Keeping Research Afloat
By Jon Reidel Article published August 15, 2003
Fresh from college and summers working on boats in Maine’s Casco Bay, Dick Furbush was nervous about an interview he’d lined up for a captain’s position on a UVM research vessel known as Melosira.
Furbush had moved to Burlington a few months earlier in the summer of 1965 to work as a quartermaster on a ferry for the Lake Champlain Transportation Co., but had his eye on the captain’s job offered by UVM, which had just purchased the Melosira with the intention of going into the aquatic research business.
Furbush recalls the “on-water job interview with observation” as nerve-wracking.
“I had to get the vessel underway with people I didn't know handling lines, and of course critiquing my every move,” Furbush says. “That was followed by a return trip where I had to back the boat into a narrow slip, all of which is difficult with a boat you aren’t familiar with and extremely challenging on a new vessel with wind present, as well as the committee being there.”
Fast-forward 38 years. It’s a muggy overcast day in July of 2003 and a more seasoned Furbush is steering a newer, bigger version of Melosira off the shore of the Burlington waterfront near the shiny new ECHO at the Leahy Center for Lake Champlain. Deckhand Fred Stetson lowers an $18,000 piece of high tech equipment called a CTD (conductivity, temperature and depth) into the depths of Lake Champlain as UVM researchers Jamie Rowder and Lisa Bower prepare to collect water samples for a water quality study.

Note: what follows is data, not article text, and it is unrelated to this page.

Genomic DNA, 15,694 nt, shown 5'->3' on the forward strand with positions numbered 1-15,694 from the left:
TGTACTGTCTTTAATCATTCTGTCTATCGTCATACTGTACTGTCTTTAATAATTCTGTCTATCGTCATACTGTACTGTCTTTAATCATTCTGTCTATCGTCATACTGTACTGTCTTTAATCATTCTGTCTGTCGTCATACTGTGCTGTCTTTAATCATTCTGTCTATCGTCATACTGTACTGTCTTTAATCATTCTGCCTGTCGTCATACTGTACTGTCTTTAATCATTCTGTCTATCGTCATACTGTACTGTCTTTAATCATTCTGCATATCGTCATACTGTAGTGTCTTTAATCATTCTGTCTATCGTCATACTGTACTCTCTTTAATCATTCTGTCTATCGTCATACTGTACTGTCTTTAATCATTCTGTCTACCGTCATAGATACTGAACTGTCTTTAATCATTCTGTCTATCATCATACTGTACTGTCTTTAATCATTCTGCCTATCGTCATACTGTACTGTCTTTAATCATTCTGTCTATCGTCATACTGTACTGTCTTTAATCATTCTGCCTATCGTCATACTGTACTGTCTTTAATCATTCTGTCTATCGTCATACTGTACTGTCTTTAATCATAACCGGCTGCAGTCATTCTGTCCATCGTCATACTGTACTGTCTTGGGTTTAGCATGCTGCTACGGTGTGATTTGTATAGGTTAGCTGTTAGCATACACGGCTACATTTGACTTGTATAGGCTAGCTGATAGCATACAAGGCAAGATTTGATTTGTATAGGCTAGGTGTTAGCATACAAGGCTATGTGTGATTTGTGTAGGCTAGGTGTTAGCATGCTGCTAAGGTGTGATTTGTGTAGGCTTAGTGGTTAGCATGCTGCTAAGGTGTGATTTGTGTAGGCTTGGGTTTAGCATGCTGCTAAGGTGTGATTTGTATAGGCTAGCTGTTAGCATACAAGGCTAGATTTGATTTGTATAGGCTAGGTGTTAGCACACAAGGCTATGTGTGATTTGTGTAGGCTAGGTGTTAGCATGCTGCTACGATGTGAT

It’s clear by the way Furbush confidently handles the boat that he’s orchestrated thousands of similar voyages on this floating research lab during the 20,000 miles he’s logged as captain of the two Melosiras. “In many ways,” Stetson says, “Dick Furbush is the Melosira.”
What Lies Beneath
The Melosira has been the catalyst for some of the most important studies ever conducted on Lake Champlain. In the early days, some of the research was limited by the available aquatic technology, yet still yielded some significant results that helped shed light on numerous issues facing the lake.
Furbush points to a rainbow smelt population study in the late 80s, which helped develop a cutting-edge monitoring technique, as particularly significant to the early legitimization of the Melosira as a serious research vessel. A whole-lake survey of contaminants residing in sediments was also a significant early study, he says.
“We were all proud of our new research vessel and carried out much research in water quality, geology, microbiology and fisheries,” Furbush remembers of the early days. “As I recall, research was carried out on the (first) vessel that supported more than 60 graduate students in the 16 years we operated the first Melosira.”
Some of today’s hydro acoustic surveys of fish populations, which employ the use of echo sounding equipment, would not have been possible during the tenure of the first Melosira, which ended in 1981.
“As the captain of the Melosira and technician extraordinaire, Dick brings many talents to our Lake Champlain research work and is an integral member of the UVM team,” says U.S. Sen. Patrick Leahy, a longtime Melosira supporter. “His steady hand and deep commitment have been invaluable in our effort to better understand and conserve the lake we love.”